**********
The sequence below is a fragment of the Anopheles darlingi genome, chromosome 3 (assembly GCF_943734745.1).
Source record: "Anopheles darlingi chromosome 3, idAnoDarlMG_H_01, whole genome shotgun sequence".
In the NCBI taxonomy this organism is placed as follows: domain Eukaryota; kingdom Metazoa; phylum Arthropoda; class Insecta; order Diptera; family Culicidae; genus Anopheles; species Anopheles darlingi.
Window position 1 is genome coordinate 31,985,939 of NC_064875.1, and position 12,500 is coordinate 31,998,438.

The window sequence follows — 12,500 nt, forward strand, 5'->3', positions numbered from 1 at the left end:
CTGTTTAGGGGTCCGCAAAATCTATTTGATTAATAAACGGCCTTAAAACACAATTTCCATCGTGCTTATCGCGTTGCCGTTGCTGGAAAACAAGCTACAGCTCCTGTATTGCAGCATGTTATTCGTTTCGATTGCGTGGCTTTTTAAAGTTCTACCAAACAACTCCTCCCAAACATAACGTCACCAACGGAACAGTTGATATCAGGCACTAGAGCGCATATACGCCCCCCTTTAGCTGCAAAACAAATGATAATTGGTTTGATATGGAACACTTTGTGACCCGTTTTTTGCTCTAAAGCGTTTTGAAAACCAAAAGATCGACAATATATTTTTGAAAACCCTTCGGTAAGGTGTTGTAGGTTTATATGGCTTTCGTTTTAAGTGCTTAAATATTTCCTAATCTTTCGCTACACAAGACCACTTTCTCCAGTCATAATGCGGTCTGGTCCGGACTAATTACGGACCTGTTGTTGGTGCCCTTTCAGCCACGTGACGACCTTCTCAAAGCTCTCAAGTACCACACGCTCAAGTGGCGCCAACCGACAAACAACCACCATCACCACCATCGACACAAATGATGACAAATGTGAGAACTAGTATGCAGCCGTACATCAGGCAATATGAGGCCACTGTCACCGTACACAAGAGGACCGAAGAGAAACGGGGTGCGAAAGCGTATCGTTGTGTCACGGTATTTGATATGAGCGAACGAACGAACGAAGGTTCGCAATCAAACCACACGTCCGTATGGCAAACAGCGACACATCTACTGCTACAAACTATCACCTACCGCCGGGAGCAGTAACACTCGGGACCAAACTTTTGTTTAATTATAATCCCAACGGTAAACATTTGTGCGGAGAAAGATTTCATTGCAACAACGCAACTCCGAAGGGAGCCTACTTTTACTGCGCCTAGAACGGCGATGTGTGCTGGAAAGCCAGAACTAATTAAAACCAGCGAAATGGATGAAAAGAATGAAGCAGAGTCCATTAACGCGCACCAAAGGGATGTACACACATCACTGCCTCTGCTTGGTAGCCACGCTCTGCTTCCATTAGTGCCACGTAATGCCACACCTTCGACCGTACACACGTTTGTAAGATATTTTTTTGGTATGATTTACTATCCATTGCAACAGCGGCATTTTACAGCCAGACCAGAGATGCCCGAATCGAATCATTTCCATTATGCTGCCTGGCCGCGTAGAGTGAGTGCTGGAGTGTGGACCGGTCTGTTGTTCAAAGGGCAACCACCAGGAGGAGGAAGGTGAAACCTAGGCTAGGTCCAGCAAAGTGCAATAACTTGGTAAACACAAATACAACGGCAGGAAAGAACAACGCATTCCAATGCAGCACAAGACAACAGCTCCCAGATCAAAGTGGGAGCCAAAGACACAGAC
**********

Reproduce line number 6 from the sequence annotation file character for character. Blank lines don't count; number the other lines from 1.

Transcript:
CTGTTTAGGGGTCCGCAAAATCTATTTGATTAATAAACGGCCTTAAAACACAATTTCCATCGTGCTTATCGCGTTGCCGTTGCTGGAAAACAAGCTACAGCTCCTGTATTGCAGCATGTTATTCGTTTCGATTGCGTGGCTTTTTAAAGTTCTACCAAACAACTCCTCCCAAACATAACGTCACCAACGGAACAGTTGATATCAGGCACTAGAGCGCATATACGCCCCCCTTTAGCTGCAAAACAAATGATAATTGGTTTGATATGGAACACTTTGTGACCCGTTTTTTGCTCTAAAGCGTTTTGAAAACCAAAAGATCGACAATATATTTTTGAAAACCCTTCGGTAAGGTGTTGTAGGTTTATATGGCTTTCGTTTTAAGTGCTTAAATATTTCCTAATCTTTCGCTACACAAGACCACTTTCTCCAGTCATAATGCGGTCTGGTCCGGACTAATTACGGACCTGTTGTTGGTGCCCTTTCAGCCACGTGACGACCTTCTCAAAGCTCTCAAGTACCACACGCTCAAGTGGCGCCAACCGACAAACAACCACCATCACCACCATCGACACAAATGATGACAAATGTGAGAACTAGTATGCAGCCGTACATCAGGCAATATGAGGCCACTGTCACCGTACACAAGAGGACCGAAGAGAAACGGGGTGCGAAAGCGTATCGTTGTGTCACGGTATTTGATATGAGCGAACGAACGAACGAAGGTTCGCAATCAAACCACACGTCCGTATGGCAAACAGCGACACATCTACTGCTACAAACTATCACCTACCGCCGGGAGCAGTAACACTCGGGACCAAACTTTTGTTTAATTATAATCCCAACGGTAAACATTTGTGCGGAGAAAGATTTCATTGCAACAACGCAACTCCGAAGGGAGCCTACTTTTACTGCGCCTAGAACGGCGATGTGTGCTGGAAAGCCAGAACTAATTAAAACCAGCGAAATGGATGAAAAGAATGAAGCAGAGTCCATTAACGCGCACCAAAGGGATGTACACACATCACTGCCTCTGCTTGGTAGCCACGCTCTGCTTCCATTAGTGCCACGTAATGCCACACCTTCGACCGTACACACGTTTGTAAGATATTTTTTTGGTATGATTTACTATCCATTGCAACAGCGGCATTTTACAGCCAGACCAGAGATGCCCGAATCGAATCATTTCCATTATGCTGCCTGGCCGCGTAGAGTGAGTGCTGGAGTGTGGACCGGTCTGTTGTTCAAAGGGCAACCACCAGGAGGAGGAAGGTGAAACCTAGGCTAGGTCCAGCAAAGTGCAATAACTTGGTAAACACAAATACAACGGCAGGAAAGAACAACGCATTCCAATGCAGCACAAGACAACAGCTCCCAGATCAAAGTGGGAGCCAAAGACACAGAC